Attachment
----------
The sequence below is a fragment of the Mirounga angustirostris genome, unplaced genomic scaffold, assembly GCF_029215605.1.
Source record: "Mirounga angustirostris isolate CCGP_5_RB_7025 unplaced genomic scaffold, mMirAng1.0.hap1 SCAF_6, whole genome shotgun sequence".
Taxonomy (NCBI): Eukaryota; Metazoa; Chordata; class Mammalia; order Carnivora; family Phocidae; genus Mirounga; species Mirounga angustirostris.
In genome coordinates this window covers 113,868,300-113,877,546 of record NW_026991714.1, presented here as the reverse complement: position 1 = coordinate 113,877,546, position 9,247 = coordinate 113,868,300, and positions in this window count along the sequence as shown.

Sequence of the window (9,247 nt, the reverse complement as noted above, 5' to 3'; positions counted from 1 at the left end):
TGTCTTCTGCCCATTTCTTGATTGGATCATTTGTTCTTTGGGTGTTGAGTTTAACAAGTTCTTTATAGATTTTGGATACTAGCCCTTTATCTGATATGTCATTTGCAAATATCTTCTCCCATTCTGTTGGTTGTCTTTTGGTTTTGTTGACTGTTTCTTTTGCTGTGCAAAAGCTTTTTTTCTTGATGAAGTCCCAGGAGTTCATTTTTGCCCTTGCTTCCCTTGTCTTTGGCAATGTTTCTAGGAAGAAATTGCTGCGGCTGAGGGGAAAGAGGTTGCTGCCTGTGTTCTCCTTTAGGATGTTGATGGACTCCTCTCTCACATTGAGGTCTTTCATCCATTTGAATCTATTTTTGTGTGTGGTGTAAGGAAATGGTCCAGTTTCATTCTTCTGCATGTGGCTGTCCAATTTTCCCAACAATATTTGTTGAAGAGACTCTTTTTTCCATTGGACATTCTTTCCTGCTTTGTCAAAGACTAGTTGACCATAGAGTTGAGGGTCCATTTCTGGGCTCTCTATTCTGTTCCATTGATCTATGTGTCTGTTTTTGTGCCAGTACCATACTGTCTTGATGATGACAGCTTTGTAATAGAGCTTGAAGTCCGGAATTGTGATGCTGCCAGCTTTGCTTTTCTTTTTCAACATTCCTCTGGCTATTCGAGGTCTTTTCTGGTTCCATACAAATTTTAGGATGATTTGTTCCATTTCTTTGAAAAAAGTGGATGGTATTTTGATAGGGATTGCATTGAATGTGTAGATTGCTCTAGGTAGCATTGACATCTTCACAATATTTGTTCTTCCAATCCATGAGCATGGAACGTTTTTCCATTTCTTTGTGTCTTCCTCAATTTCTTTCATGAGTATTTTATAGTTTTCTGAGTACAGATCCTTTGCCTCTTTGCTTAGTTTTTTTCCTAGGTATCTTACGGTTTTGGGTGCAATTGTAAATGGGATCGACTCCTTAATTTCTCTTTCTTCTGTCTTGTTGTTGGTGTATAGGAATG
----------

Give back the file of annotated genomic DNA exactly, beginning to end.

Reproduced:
The sequence below is a fragment of the Mirounga angustirostris genome, unplaced genomic scaffold, assembly GCF_029215605.1.
Source record: "Mirounga angustirostris isolate CCGP_5_RB_7025 unplaced genomic scaffold, mMirAng1.0.hap1 SCAF_6, whole genome shotgun sequence".
Taxonomy (NCBI): Eukaryota; Metazoa; Chordata; class Mammalia; order Carnivora; family Phocidae; genus Mirounga; species Mirounga angustirostris.
In genome coordinates this window covers 113,868,300-113,877,546 of record NW_026991714.1, presented here as the reverse complement: position 1 = coordinate 113,877,546, position 9,247 = coordinate 113,868,300, and positions in this window count along the sequence as shown.

Sequence of the window (9,247 nt, the reverse complement as noted above, 5' to 3'; positions counted from 1 at the left end):
TGTCTTCTGCCCATTTCTTGATTGGATCATTTGTTCTTTGGGTGTTGAGTTTAACAAGTTCTTTATAGATTTTGGATACTAGCCCTTTATCTGATATGTCATTTGCAAATATCTTCTCCCATTCTGTTGGTTGTCTTTTGGTTTTGTTGACTGTTTCTTTTGCTGTGCAAAAGCTTTTTTTCTTGATGAAGTCCCAGGAGTTCATTTTTGCCCTTGCTTCCCTTGTCTTTGGCAATGTTTCTAGGAAGAAATTGCTGCGGCTGAGGGGAAAGAGGTTGCTGCCTGTGTTCTCCTTTAGGATGTTGATGGACTCCTCTCTCACATTGAGGTCTTTCATCCATTTGAATCTATTTTTGTGTGTGGTGTAAGGAAATGGTCCAGTTTCATTCTTCTGCATGTGGCTGTCCAATTTTCCCAACAATATTTGTTGAAGAGACTCTTTTTTCCATTGGACATTCTTTCCTGCTTTGTCAAAGACTAGTTGACCATAGAGTTGAGGGTCCATTTCTGGGCTCTCTATTCTGTTCCATTGATCTATGTGTCTGTTTTTGTGCCAGTACCATACTGTCTTGATGATGACAGCTTTGTAATAGAGCTTGAAGTCCGGAATTGTGATGCTGCCAGCTTTGCTTTTCTTTTTCAACATTCCTCTGGCTATTCGAGGTCTTTTCTGGTTCCATACAAATTTTAGGATGATTTGTTCCATTTCTTTGAAAAAAGTGGATGGTATTTTGATAGGGATTGCATTGAATGTGTAGATTGCTCTAGGTAGCATTGACATCTTCACAATATTTGTTCTTCCAATCCATGAGCATGGAACGTTTTTCCATTTCTTTGTGTCTTCCTCAATTTCTTTCATGAGTATTTTATAGTTTTCTGAGTACAGATCCTTTGCCTCTTTGCTTAGTTTTTTTCCTAGGTATCTTACGGTTTTGGGTGCAATTGTAAATGGGATCGACTCCTTAATTTCTCTTTCTTCTGTCTTGTTGTTGGTGTATAGGAATG